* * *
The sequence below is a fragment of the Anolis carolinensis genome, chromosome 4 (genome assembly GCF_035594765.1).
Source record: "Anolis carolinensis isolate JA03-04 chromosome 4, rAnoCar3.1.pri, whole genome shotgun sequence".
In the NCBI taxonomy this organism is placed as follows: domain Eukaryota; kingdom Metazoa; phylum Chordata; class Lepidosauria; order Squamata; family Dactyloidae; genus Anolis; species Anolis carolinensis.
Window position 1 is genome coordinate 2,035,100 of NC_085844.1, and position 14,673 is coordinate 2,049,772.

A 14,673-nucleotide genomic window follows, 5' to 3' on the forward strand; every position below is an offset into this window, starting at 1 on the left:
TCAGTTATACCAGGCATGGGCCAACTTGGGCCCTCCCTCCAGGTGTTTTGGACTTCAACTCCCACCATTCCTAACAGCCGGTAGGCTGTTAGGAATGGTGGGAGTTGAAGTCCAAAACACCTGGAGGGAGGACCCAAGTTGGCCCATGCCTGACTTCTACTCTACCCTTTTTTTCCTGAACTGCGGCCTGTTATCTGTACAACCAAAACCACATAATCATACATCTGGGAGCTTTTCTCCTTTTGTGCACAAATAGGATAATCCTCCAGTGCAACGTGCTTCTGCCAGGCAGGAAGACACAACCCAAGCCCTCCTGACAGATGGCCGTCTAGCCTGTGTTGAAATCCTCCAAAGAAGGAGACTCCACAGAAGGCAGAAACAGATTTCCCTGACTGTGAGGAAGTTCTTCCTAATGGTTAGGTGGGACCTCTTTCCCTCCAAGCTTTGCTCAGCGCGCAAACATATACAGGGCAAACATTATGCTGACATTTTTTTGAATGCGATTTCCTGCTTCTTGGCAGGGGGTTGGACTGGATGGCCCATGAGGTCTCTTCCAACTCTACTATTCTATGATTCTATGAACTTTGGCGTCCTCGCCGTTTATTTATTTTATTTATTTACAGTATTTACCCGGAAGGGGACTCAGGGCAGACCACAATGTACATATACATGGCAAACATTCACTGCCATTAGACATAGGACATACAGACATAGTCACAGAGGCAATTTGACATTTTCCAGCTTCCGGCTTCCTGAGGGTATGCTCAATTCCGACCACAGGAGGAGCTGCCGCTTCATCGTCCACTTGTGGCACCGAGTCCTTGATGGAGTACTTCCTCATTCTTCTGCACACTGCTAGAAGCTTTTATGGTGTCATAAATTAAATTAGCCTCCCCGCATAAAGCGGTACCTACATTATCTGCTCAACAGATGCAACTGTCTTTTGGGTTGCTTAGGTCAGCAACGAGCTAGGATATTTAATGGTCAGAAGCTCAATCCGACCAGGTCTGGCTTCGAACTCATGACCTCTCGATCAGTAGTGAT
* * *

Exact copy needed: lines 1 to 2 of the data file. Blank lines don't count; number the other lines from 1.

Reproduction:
The sequence below is a fragment of the Anolis carolinensis genome, chromosome 4 (genome assembly GCF_035594765.1).
Source record: "Anolis carolinensis isolate JA03-04 chromosome 4, rAnoCar3.1.pri, whole genome shotgun sequence".